For an industry known for embracing – and often depending upon – technology, it seems surprising that asset managers have yet to take full advantage of the huge opportunities presented by online distribution and more specifically, mobile investment apps.

Indeed, a new report from CoreData Research finds app usage for investment and trading still in its infancy, with just 14% and 12% of investors, respectively, using apps for either201512-TechTonic of these two activities (investing being a more buy and hold exercise and trading more frequent transacting).

More surprisingly, the generation seemingly at the forefront of technological advances – millennials – is slow to the game, with less than 10% of this demographic using trading or investment apps.

So with some investors seemingly wary of mobile financial apps, the challenge of converting investment technophobes into investment technocrats presents a huge opportunity for the asset management industry and one in which they ignore at their peril.

With the tech race very much underway, with the likes of Google, Amazon and Apple already making inroads into the space, asset managers need to get their skates on if they are to steal a lead on these corporate giants. And those offering a well-structured and simplified mobile investment offering will be best positioned.

If asset managers are to take pole position in the tech race, they need to embrace the world of social media – an avenue yet to be fully explored by the industry. And with 37% of investors in CoreData’s research stating that Facebook represents the best social media platform for asset managers, Mark Zuckerberg’s company could offer a path to riches. Facebook has developed a messenger app allowing people to send money to one another and utilising this functionality of the social media giant could be an attractive proposition for asset managers looking to make a dent in the mobile investment space.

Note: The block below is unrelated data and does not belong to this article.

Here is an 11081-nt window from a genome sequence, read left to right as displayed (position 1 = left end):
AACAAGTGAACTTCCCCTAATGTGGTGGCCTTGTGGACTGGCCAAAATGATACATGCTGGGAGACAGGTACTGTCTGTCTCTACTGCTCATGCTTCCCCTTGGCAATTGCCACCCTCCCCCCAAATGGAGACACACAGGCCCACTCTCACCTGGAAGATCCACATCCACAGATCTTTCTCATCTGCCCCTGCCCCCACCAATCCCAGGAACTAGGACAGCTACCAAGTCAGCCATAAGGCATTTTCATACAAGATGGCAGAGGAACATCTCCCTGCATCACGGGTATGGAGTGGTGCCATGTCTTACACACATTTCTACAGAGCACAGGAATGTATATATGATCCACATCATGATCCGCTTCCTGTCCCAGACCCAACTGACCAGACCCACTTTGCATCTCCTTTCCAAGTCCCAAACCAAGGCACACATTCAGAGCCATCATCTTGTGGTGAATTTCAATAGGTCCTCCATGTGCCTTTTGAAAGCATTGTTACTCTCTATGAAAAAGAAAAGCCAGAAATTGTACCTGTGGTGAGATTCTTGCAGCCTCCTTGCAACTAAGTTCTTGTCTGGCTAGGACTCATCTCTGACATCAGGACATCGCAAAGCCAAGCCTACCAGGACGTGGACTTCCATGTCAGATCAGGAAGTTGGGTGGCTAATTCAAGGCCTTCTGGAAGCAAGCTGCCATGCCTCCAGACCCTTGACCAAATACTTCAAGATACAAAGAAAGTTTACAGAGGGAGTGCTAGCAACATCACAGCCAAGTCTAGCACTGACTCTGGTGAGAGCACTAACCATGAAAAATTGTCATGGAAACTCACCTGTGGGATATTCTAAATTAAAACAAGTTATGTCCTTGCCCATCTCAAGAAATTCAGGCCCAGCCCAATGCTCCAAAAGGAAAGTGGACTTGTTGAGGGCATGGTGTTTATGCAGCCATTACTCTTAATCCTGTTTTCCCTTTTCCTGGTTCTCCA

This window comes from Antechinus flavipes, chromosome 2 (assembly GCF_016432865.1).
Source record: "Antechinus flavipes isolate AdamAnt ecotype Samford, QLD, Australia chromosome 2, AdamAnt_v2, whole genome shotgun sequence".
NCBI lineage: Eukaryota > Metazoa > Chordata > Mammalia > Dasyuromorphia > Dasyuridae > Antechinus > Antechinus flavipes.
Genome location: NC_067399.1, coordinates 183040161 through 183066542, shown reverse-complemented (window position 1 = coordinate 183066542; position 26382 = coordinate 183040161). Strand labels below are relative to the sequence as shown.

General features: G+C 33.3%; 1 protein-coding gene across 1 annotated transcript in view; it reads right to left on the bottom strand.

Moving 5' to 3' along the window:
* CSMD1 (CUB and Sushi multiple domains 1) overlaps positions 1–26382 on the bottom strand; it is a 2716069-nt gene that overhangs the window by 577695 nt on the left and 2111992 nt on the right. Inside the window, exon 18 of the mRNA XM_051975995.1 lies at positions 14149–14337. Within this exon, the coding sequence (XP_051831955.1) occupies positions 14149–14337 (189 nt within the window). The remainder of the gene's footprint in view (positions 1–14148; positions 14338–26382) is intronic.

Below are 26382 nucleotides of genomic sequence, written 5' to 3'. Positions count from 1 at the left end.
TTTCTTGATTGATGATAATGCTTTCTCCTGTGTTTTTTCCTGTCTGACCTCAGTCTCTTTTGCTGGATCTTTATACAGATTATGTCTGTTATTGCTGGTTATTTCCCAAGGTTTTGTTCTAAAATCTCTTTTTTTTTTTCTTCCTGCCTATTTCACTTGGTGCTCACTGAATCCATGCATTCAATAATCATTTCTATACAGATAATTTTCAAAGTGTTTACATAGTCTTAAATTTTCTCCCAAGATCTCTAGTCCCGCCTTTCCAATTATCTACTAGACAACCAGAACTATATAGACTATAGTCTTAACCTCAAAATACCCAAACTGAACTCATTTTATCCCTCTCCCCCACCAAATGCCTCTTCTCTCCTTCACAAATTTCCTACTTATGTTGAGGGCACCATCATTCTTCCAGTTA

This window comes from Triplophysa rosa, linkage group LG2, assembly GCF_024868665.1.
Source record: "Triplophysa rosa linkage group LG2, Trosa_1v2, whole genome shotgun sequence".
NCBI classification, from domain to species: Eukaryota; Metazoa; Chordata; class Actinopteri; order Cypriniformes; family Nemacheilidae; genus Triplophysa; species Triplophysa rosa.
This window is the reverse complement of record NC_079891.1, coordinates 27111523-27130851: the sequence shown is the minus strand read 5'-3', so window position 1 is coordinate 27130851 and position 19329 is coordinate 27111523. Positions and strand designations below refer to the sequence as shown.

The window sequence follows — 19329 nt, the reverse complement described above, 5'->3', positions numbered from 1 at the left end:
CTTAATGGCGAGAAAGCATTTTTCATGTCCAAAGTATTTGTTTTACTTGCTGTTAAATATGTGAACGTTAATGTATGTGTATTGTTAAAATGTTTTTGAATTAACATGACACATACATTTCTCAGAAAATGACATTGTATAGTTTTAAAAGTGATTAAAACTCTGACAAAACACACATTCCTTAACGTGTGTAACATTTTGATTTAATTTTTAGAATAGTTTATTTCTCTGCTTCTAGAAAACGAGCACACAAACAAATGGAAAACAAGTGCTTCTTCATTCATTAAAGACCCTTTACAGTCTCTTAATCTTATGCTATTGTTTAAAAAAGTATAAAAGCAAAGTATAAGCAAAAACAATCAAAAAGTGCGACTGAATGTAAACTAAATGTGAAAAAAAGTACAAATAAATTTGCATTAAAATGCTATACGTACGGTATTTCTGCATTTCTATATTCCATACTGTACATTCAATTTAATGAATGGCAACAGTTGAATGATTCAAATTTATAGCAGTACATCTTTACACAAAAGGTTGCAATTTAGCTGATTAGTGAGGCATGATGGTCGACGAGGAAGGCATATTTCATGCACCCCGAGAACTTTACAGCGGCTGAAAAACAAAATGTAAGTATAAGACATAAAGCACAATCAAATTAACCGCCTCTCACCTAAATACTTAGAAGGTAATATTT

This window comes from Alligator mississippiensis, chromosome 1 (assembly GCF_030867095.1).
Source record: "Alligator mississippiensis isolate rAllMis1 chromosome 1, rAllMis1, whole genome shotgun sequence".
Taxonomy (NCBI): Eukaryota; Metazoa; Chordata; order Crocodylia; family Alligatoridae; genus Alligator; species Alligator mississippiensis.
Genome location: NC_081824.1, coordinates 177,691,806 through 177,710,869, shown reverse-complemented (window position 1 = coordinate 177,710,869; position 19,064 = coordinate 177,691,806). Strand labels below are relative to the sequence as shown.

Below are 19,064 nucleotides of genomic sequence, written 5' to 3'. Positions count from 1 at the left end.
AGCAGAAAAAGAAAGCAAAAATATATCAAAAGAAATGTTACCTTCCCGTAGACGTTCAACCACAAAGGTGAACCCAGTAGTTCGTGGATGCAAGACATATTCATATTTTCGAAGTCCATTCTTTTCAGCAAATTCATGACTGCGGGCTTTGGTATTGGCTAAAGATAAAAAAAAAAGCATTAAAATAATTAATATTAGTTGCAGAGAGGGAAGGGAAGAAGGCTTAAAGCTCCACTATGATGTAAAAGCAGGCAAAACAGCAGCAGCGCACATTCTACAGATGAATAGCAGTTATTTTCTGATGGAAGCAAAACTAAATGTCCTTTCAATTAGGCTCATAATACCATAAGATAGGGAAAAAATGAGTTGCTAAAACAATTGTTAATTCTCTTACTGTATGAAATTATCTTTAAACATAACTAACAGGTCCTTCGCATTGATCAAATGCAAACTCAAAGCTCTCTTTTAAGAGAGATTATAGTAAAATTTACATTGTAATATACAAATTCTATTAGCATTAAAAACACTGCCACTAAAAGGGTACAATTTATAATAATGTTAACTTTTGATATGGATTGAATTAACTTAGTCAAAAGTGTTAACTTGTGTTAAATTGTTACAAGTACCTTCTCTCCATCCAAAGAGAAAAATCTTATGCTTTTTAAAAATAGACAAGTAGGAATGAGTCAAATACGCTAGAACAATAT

And the potential rewards on offer for those making inroads in the space are considerable. Goldman Sachs has estimates US$4.7 trillion in revenue could be up for grabs as technology makes a play on financial services such as lending, borrowing, payments and investing.

Key to getting ahead in the tech race will be the ability to offer a secure and safe online experience. This is especially important in the wake of the cyberattacks that have hit the likes of JPMorgan and Citigroup and, more recently in the Telecoms space, Talk Talk.

Such incidents have pushed cybercrime to the forefront of nervy investor minds and underscored the need for asset managers to provide secure and robust mobile offerings. CoreData research reveals 11% of investors cite cyber-security concerns the number one reason for not embracing investment and trading apps more widely.

But offering innovative and secure mobile investment apps, perhaps through the use of social media, will not alone be enough to win the tech race. Asset managers must also tailor their offerings to a more financially literate investor.

Technological developments have created a revolution in information technology, with free news channels giving rise to a more savvy and informed investor. Millennials, in particular, have embraced such delivery channels and these younger investors have an increased desire to do things autonomously.

This creates both a threat and opportunity for asset managers and securing the custom of this demographic imbued with the so-called “arrogance of youth” could prove a deciding factor in the wider tech race.

The ability to offer a simple and streamlined mobile offering will go some way to determining the tech winners and losers.

CoreData’s research reveals 68% of those using investment apps do so because of their simplicity. Investors already bogged down by an avalanche of online news and information portals will be turned off by overly-complex and cumbersome mobile offerings.

Technology has disrupted many aspects of the financial industry, with the adviser market seeing the rise of robo-advisers and the U.S. motor insurance market witnessing the emergence of “Pay As You Drive” technology where customers can take ownership of price control via a smartphone app.

But despite its inexorable rise, it appears that technology will not suppress investor appetite for personal contact.  The human factor still holds great sway with investors. A positive for perpetually ‘under-the-kosh’ financial advisers.

Despite the potential boon let’s not dismiss the traditional, perhaps technology is to be seen as supplementary rather than a complete replacement for many as CoreData’s research suggests personal contact remains a priority when seeking professional advice, with 70% of respondents looking to advisers or wealth managers they have met.

So it seems that – for now – a large portion of clients still prefer to look at the whites (reds – as we enter the pre-Christmas silly season!) of their advisers’ eyes rather than the bright lights of their mobile apps.

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